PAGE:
Date & Time: Tuesday 4th March 2008. 10.15 am start.

Location of Start : The red phone box, Loweswater, Cumbria, Uk. ( NY 143 211 )

Places visited : Kirk Head, Mosedale pool, Hen Comb, Floutern Tarn and back via the Floutern Pass bridle way across the Moss and down Mosedale.

Walk details : 7 mls, 1700 ft of ascent, 2 hrs 35 mins.

Highest point : Hen Comb 1,669ft ( 509m )

Walked with : Myself and the dogs, Harry and Bethan.

Weather : Perfect winter walking weather, blue skies, snow on the ground and only the lightest of breezes.

Aiming for the snow - White topped Hen Comb in the distance


Yesterday we awoke to snow on the high fells, and a further sprinkling during the night left the tops of the high fells with a reasonable white mantle.

An email from a desk bound correspondent was the catalyst that made me cast aside all my "urgent" house jobs and get out for a morning walk with the dogs.

Three hours later we were back home after a magical winter's outing.

Ann had an appointment in town and I was charged with walking the dogs. On a day like today that would be a pleasure not a chore.

The sky had been clear since dawn and the sun was warm - time to be out before the snow melted away.

Double Daffs at Kirkhead Farm
The classic arch into the farm court yard.
Hopegill Head with good snow, framed with oak.
Grasmoor and an unused feeding trough. The cattle are in the barns.

The summit of Hen Comb from the Mosedale track. This was my target for today.

Starling Dodd at the head of the valley as I cross the stepping stones.

Looking back at the frost and snow still holding where the trees and wall protect it from the heat of the sun.

At the head of the valley is Red Pike and the High Stile Ridge.

The track in the valley bottom is the Mosedale bridle way from Ennerdale. This would be my return route later on.

First there was Hen Comb to climb.

The dogs pause by a small moorland pool, more like a deep boggy area than a small tarn.

Views up Buttermere as I reach the bottom of the steeper climb.

This is Fleetwith Pike with Grey Knotts behind it to the right and a bank of fluffy cloud over Rosthwaite Fell to the left.

Up into the snow now, looking back down Lorton Valley. The Kirkstile Inn is the large white building below.

The temperature may be cold, but it's hot work climbing in the sun, even more so if you are running about all the time !

Mellbreak with Whiteside, Hopegill, Grasmoor, Eel Crags, Wandope and Whiteless Pike.

To the extreme right is Robinson Fell.

Pristine snow - I'm the first up here today.
Higher again and the views just keep getting better.

Zooming in on the Helvellyn Range above Knott Rigg and the darker crags of Maiden Moor

The summit reached but the snow has melted where the ground has been exposed to the warm sun. Harry and Bethan relax for a moment.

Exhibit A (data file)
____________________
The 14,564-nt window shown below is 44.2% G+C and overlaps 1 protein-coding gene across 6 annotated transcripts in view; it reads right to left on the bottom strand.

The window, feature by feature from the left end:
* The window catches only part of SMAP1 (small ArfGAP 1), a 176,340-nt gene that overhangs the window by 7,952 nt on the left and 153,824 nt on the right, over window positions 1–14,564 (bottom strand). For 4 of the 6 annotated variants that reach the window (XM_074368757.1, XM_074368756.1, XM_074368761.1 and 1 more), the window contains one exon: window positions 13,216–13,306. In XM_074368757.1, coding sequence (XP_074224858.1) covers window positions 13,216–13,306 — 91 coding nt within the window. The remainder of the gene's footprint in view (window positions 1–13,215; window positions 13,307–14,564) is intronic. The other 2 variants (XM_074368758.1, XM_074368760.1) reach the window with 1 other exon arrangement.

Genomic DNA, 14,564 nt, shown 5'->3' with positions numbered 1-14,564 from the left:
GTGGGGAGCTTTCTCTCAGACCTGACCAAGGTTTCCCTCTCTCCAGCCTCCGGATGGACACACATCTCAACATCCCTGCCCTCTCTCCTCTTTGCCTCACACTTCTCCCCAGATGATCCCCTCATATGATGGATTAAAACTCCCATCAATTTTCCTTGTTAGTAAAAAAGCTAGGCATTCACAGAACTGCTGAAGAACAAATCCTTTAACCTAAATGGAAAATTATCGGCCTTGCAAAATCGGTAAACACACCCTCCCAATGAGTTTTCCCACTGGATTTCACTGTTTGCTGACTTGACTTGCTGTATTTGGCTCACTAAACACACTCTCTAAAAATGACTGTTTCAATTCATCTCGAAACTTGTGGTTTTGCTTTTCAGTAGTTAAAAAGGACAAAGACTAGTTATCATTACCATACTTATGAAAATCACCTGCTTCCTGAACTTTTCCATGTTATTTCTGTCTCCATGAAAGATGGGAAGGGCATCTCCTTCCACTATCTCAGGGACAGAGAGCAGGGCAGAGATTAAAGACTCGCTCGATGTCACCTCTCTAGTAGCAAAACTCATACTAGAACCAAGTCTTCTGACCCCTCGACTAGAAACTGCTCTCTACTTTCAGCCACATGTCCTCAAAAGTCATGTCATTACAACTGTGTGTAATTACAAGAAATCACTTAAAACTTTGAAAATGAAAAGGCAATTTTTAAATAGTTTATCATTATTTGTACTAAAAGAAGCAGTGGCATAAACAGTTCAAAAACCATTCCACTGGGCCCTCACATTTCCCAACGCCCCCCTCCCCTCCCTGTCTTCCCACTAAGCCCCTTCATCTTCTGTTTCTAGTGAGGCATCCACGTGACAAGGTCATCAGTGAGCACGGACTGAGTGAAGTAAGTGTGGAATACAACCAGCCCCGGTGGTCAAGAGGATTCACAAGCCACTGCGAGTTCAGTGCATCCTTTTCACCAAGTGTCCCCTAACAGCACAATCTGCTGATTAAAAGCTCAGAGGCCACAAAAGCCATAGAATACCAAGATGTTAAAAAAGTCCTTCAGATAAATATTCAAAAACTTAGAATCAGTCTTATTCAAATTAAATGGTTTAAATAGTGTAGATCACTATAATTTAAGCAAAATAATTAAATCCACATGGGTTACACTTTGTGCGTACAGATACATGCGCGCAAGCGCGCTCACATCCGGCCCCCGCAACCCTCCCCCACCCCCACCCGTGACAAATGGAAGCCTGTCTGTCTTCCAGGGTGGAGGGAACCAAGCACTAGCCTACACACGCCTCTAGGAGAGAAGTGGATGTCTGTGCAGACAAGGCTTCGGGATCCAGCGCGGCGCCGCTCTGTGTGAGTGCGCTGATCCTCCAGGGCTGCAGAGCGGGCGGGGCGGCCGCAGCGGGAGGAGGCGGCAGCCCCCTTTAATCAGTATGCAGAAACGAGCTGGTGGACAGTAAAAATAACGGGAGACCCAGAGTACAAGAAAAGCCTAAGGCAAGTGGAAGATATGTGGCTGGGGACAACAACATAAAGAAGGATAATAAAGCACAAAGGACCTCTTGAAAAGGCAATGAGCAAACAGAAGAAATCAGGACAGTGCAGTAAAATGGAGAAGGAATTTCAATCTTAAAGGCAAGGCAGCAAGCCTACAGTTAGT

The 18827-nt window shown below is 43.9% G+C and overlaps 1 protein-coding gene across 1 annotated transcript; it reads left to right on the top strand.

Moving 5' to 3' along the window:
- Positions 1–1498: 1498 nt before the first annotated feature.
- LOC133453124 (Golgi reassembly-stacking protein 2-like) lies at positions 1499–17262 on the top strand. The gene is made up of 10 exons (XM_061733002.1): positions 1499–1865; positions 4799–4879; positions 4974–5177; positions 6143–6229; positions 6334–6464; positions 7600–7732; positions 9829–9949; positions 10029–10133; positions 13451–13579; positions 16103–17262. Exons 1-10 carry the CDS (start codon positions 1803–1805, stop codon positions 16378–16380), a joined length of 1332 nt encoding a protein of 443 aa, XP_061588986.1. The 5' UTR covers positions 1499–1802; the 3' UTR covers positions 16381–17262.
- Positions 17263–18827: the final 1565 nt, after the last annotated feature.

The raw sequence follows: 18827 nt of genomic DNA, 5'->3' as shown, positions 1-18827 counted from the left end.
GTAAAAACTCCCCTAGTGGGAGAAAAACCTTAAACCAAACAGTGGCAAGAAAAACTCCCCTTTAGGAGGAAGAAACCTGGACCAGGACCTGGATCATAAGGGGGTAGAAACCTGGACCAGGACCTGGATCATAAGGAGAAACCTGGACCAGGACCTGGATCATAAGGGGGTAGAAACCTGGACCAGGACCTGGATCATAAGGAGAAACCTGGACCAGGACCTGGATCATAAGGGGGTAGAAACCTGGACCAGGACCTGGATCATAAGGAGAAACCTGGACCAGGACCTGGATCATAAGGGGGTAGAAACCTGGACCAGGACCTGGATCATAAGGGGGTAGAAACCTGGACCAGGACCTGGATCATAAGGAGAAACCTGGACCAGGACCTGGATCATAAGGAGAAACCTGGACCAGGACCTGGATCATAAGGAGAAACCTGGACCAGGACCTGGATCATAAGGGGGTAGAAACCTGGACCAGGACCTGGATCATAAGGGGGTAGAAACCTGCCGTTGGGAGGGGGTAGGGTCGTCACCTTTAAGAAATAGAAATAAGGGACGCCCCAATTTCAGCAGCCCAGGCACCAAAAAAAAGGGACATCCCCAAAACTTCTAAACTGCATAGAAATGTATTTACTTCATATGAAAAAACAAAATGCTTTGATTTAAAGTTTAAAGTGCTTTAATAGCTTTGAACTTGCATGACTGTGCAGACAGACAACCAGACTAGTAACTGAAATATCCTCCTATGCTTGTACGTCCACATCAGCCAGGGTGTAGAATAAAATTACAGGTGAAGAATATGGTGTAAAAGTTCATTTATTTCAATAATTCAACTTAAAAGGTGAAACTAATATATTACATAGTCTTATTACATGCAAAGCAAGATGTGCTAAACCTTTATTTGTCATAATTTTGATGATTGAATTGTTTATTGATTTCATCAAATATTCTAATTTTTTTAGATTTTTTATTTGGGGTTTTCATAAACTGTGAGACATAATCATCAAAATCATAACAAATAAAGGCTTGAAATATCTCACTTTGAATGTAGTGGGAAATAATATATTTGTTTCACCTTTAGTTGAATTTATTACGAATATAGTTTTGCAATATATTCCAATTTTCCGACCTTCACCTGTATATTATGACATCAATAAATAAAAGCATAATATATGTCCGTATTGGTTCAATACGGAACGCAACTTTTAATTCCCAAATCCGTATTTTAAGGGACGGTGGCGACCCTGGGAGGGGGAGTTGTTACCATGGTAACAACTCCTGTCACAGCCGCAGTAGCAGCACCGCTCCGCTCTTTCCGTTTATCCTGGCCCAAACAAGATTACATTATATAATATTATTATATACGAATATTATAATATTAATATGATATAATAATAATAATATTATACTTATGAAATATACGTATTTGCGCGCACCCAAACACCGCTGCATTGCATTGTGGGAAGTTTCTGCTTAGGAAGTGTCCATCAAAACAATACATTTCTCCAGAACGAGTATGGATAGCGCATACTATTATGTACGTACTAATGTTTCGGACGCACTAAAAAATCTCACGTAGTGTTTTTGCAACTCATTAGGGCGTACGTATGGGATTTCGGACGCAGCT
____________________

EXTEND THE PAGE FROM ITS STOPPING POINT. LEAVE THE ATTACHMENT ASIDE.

Click here or on the photo for an wider annotated panorama.

I also stop to enjoy the winter colours.

The snow seems restricted to the high fells and the valley fields are a deep, contrasting green.

Where shall I go now ?

A quick ascent means the dogs and I have time to extend the walk. Lets follow that path over towards the Floutern Valley.

The locals turn and watch as we pass by.

Another zoomed shot , this time of the snow on Crag Hill / Eel Crag.

To the left are the slopes up to Grasmoor and to the right, Wandope and the route down to Whiteless Pike.

Robinson and Hindscarth on the other side of Buttermere Valley.

Descending the southern (rear) slopes of Hen Comb I reached the Ennerdale bridle way and this old sheepfold,

a landmark clearly shown on the O.S.Maps.

Looking east along the Floutern Valley

The snow seems to have settled on the north facing slopes only.

My route was decided when I realised that Floutern Tarn was within reach in the time available today.

The tarn is not visible from the highest point of Great Borne, and Ann and I have never visited it before, so this was a first for me.

The tarn nestles closely under Steel Brow and the extensive Floutern Crags.

A bank of high cloud seems to be moving in from the west to bring some grey skies and weaker sunshine.

The outflow and Steel Brow Crags.
Is it an otter or a seal ?

No, it's Bethan swimming across the tarn, having found herself on the opposite side from myself and Harry.

To the east, however, the sky is still blue and the gentle breeze hardly disturbs the reflections.

Having walked around the top end of the tarn, I made my way back down the other side.

If only Bethan had waited we would have come round to meet her on this opposite shore.

The slopes of the extended High Stile Ridge, from the outfall of Floutern Tarn.

That grey sky seems to have kept south of us giving us renewed sunshine as we retrace our steps to the sheepfold.

From there on the pathway lived up to it's damp reputation . . .
. . .until the river had developed sufficiently to drain the land.

The bridge had been replaced in recent years by a steel structure after the wooden one was vandalised.

I'm in the Mosedale Valley now, on the home leg of the walk. In the background is the Mosedale Holly Tree.

Bright sunshine as we pass the small disused lead mines on the flanks of Hen Comb.

The view forward and the end of the walk is in sight.

There's the grid referenced, red phone box that marked the start of today's excellent winter walk.


- - - o o o - - -

Technical note: Pictures taken with my Canon G7 or Ann's Ixus Digital cameras.

Resized in Photoshop, and built up on a Dreamweaver web builder.

This site best viewed with . . . a nudge in the right direction - outdoors !

Go to Top

© RmH.2007 # Email me here # Guest book (on the front page)

Previous walk - 3rd March 2008 A local walk with Jo, Angie and David

A previous time up here - 17th July 2003 A Voluntary Wardens Patrol over Hen Combe

( Note: we are no longer Voluntary Warden representatives of the Park, but I hope the pictures are still interesting )